Do you have any science heroes? Who inspired you?
I have lots of science heroes. This is such a suck-up, but Nancy Rothwell is highly climbing up my science heroes list.
But other than that – oh, there are so many I want to talk about.
Ernest Rutherford – he’s a New Zealand physicist, so that’s why I like him. And he came here to Manchester to do his amazing research. He’s such a hero of mine.
In New Zealand we have this term for doing something on a budget and it’s called ‘number eight wire.’ Fencing wire is number eight wire – you can fix anything with it. It’s the cheap way of doing things. Ernest Rutherford is famous for being the ‘number eight wire scientist’. He was the guy who could just do anything on a budget, and he ended up with Nobel worthy science.
Another guy is Richard Feynman. He’s a physicist as well – damn physicists! But he is fantastic for being incredibly critical of science. He has beautiful commentary on how science shouldn’t get carried away and how there should be proper controls and how we should be really self-critical and self-reflecting. To really produce something meaningful you need to be rigorous and self-controlled, which is what he advocates.
But there’s so many, I could talk for hours.
I’d love to say cricket, especially at the moment with the English flying home from the World Cup and New Zealand top of the pool. And I have loads of other interests. I play rugby, I golf, I play cricket, and I surf. I like hiking and I like a lot of activities.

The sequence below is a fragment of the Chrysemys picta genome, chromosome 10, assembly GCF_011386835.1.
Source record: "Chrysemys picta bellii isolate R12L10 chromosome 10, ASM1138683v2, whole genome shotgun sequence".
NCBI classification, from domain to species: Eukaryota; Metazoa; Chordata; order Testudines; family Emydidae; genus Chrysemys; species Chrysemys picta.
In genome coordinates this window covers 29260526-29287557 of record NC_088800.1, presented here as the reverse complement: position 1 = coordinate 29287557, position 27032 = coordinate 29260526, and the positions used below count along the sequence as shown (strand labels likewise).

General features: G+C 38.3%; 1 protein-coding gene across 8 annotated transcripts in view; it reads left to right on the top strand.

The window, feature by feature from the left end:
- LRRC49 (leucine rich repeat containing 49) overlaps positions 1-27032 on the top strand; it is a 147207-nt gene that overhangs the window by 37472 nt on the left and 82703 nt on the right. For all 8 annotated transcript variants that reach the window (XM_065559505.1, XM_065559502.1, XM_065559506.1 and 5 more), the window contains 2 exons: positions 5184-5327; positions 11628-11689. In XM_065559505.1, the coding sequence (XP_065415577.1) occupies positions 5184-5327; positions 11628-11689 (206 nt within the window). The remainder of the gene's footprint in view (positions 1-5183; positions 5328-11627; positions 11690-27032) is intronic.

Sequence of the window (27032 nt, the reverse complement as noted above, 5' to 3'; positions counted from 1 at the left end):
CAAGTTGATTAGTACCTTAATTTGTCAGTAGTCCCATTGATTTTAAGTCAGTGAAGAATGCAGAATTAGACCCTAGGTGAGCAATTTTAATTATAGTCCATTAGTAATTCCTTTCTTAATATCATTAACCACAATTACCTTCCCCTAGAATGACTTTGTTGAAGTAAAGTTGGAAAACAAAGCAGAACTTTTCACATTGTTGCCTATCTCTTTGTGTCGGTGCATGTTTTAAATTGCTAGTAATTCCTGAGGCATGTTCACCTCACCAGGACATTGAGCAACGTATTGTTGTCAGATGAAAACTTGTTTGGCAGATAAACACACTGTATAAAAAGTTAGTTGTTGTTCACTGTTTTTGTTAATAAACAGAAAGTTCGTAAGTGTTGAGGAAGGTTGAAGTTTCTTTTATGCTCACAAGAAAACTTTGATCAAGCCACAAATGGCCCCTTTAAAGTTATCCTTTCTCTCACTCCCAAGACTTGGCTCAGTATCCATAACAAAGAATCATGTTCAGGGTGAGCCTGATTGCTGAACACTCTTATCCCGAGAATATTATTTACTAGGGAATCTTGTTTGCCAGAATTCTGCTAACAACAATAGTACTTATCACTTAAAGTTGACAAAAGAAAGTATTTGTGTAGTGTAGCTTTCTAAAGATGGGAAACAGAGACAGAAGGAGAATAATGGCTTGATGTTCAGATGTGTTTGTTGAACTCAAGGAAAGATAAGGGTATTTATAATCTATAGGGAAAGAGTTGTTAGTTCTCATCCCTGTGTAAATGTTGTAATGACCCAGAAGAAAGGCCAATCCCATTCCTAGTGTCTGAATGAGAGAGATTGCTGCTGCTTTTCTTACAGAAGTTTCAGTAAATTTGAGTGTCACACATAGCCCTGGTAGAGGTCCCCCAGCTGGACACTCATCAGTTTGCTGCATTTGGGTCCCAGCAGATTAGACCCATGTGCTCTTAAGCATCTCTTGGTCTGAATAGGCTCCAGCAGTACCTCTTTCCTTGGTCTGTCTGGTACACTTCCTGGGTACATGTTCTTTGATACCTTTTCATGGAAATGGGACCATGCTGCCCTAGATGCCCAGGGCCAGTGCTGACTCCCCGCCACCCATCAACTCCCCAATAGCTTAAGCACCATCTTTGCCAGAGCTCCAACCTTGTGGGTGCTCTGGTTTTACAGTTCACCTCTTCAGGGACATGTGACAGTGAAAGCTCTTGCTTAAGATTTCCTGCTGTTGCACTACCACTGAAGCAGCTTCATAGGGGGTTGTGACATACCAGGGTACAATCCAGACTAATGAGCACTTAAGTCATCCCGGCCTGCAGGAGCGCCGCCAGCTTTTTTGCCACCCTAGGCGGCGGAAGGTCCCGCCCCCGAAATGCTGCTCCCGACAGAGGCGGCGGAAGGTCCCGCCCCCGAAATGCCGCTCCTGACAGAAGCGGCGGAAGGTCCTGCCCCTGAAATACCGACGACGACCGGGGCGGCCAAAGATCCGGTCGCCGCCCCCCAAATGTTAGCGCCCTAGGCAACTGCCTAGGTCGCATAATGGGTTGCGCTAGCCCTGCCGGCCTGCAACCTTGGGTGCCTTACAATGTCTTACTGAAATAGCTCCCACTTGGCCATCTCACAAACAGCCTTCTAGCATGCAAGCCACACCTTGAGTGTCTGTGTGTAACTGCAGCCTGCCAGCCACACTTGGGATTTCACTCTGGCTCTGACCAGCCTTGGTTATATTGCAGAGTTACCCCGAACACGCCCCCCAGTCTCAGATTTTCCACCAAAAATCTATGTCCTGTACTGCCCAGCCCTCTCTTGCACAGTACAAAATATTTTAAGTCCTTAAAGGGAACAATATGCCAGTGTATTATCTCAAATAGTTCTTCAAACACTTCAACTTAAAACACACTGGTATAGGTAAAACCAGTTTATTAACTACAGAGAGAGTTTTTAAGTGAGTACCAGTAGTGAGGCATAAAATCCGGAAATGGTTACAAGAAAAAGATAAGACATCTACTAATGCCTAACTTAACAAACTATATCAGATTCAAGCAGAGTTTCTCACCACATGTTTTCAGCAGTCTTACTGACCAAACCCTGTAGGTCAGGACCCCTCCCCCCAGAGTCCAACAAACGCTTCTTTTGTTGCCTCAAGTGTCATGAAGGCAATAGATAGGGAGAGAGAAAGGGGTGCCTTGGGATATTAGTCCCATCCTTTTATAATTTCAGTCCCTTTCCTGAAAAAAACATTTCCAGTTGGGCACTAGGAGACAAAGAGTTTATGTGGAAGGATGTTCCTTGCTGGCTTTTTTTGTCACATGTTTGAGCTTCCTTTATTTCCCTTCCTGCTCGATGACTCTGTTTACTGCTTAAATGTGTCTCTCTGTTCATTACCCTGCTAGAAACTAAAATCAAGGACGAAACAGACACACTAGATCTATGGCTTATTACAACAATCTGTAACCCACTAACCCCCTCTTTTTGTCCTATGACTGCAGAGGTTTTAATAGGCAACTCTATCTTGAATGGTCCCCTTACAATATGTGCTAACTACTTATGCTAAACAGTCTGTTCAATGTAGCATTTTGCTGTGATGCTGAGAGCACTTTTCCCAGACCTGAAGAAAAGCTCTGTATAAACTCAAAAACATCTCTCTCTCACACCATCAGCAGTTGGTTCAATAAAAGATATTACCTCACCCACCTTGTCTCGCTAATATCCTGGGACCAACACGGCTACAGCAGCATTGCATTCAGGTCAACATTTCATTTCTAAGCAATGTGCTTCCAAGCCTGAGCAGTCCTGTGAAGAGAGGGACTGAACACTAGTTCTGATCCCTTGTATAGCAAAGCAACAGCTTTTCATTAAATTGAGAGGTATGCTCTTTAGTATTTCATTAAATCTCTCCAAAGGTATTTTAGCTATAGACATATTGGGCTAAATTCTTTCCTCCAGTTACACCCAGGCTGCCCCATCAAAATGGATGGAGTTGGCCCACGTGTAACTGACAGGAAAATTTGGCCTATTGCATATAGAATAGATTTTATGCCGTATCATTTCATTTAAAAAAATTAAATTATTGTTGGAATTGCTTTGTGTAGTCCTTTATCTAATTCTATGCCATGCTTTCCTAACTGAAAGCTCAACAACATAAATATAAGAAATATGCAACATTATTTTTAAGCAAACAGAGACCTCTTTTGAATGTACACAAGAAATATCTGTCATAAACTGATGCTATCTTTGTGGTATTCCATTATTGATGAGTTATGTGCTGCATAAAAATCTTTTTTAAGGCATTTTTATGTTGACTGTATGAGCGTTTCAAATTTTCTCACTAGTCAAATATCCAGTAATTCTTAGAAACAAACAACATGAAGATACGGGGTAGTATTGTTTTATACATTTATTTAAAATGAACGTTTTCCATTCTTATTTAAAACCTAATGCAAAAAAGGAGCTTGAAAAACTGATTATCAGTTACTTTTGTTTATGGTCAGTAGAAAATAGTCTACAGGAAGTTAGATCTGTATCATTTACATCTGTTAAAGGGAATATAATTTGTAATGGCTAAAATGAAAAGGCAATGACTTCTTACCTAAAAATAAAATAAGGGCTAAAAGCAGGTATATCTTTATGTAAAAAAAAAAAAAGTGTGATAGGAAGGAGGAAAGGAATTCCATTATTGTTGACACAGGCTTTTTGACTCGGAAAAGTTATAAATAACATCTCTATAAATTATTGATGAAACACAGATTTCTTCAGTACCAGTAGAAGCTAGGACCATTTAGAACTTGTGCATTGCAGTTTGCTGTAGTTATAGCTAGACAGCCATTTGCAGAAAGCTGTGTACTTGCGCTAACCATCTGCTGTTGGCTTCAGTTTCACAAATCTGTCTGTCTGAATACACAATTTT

But the other thing, and this is one of the great things about my job, is that I go home and I’ll read a science book. I love science at all times. I’ve got science experiments sitting on top of my fridge right now.
One of my extra-curricular activities is science, which is completely geeky. But that’s one of the great things. I get to do what I love for a job as well as well as going home and doing it. And I write blogs about it. And I read about the latest science and the latest science books that are coming out.
How has working in Manchester helped you?
The first thing I noticed about coming to Manchester is the amount of opportunities that there are. We get emails on a daily basis about millions of things that you can do. You can go see Nobel laureates doing talks, which you could never see where I’m from in New Zealand.
You can do outreach programmes like this through blogs and the Minute Lecture series. I’m also going to schools. So there’s such an amazing encouragement to develop your skills and your outreach here at the University.
The other thing I noticed was that it’s such a team environment. It’s unbelievable. The whole building all gets together and every Friday we talk about the research we’re doing and we get positive feedback. I’ve really just found that amazing – how much of a hive of activity it is and how interested everyone is in other people’s research.
There’s a real team environment. It was an awesome environment to land in when I got here five months ago.
And that’s wraps it for this week. Jack has got us feeling extremely positive about the Faculty with that last answer, so we’re off to find our next interviewee!
Our thanks go to Jack – it’s great to see somebody so enthusiastic about what they do. Thanks for reading and please come back next Tuesday!
Interview by Fran Slater, Videos by Matthew Spencer, Images courtesy of Nicholas Odgen